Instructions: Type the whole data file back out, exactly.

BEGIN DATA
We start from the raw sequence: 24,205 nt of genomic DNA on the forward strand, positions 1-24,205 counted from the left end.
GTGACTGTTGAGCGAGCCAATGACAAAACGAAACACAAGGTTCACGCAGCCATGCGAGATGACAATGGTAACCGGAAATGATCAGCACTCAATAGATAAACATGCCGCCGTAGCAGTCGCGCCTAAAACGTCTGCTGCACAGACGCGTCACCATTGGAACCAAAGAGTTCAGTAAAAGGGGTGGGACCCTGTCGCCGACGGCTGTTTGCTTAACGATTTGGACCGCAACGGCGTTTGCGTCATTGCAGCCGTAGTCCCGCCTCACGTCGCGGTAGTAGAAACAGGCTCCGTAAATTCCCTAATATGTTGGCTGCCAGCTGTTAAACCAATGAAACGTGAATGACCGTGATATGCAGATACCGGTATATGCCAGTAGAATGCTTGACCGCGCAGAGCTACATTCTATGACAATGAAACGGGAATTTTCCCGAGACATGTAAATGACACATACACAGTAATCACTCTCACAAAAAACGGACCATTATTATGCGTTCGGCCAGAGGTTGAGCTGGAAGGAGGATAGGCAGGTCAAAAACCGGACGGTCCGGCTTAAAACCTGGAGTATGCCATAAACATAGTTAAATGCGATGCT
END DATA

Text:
We start from the raw sequence: 24,205 nt of genomic DNA on the forward strand, positions 1-24,205 counted from the left end.
GTGACTGTTGAGCGAGCCAATGACAAAACGAAACACAAGGTTCACGCAGCCATGCGAGATGACAATGGTAACCGGAAATGATCAGCACTCAATAGATAAACATGCCGCCGTAGCAGTCGCGCCTAAAACGTCTGCTGCACAGACGCGTCACCATTGGAACCAAAGAGTTCAGTAAAAGGGGTGGGACCCTGTCGCCGACGGCTGTTTGCTTAACGATTTGGACCGCAACGGCGTTTGCGTCATTGCAGCCGTAGTCCCGCCTCACGTCGCGGTAGTAGAAACAGGCTCCGTAAATTCCCTAATATGTTGGCTGCCAGCTGTTAAACCAATGAAACGTGAATGACCGTGATATGCAGATACCGGTATATGCCAGTAGAATGCTTGACCGCGCAGAGCTACATTCTATGACAATGAAACGGGAATTTTCCCGAGACATGTAAATGACACATACACAGTAATCACTCTCACAAAAAACGGACCATTATTATGCGTTCGGCCAGAGGTTGAGCTGGAAGGAGGATAGGCAGGTCAAAAACCGGACGGTCCGGCTTAAAACCTGGAGTATGCCATAAACATAGTTAAATGCGATGCT